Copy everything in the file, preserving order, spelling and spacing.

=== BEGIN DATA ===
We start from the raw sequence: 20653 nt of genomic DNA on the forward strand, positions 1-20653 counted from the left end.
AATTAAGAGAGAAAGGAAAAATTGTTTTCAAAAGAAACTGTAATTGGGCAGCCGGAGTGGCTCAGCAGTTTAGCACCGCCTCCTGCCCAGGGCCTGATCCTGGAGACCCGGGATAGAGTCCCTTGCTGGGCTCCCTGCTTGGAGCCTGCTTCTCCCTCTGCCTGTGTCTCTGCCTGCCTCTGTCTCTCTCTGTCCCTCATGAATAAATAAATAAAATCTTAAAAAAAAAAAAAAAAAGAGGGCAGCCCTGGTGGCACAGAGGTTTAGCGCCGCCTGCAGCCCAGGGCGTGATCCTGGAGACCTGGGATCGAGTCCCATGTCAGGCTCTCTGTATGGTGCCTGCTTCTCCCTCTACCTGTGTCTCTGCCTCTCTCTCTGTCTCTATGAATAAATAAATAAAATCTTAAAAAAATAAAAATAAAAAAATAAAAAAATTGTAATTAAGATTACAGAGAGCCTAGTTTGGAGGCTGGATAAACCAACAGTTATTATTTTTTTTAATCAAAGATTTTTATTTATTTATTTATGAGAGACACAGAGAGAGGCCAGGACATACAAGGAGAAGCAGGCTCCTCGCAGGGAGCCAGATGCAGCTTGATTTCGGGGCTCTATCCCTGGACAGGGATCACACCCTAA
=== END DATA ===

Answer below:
We start from the raw sequence: 20653 nt of genomic DNA on the forward strand, positions 1-20653 counted from the left end.
AATTAAGAGAGAAAGGAAAAATTGTTTTCAAAAGAAACTGTAATTGGGCAGCCGGAGTGGCTCAGCAGTTTAGCACCGCCTCCTGCCCAGGGCCTGATCCTGGAGACCCGGGATAGAGTCCCTTGCTGGGCTCCCTGCTTGGAGCCTGCTTCTCCCTCTGCCTGTGTCTCTGCCTGCCTCTGTCTCTCTCTGTCCCTCATGAATAAATAAATAAAATCTTAAAAAAAAAAAAAAAAAGAGGGCAGCCCTGGTGGCACAGAGGTTTAGCGCCGCCTGCAGCCCAGGGCGTGATCCTGGAGACCTGGGATCGAGTCCCATGTCAGGCTCTCTGTATGGTGCCTGCTTCTCCCTCTACCTGTGTCTCTGCCTCTCTCTCTGTCTCTATGAATAAATAAATAAAATCTTAAAAAAATAAAAATAAAAAAATAAAAAAATTGTAATTAAGATTACAGAGAGCCTAGTTTGGAGGCTGGATAAACCAACAGTTATTATTTTTTTTAATCAAAGATTTTTATTTATTTATTTATGAGAGACACAGAGAGAGGCCAGGACATACAAGGAGAAGCAGGCTCCTCGCAGGGAGCCAGATGCAGCTTGATTTCGGGGCTCTATCCCTGGACAGGGATCACACCCTAA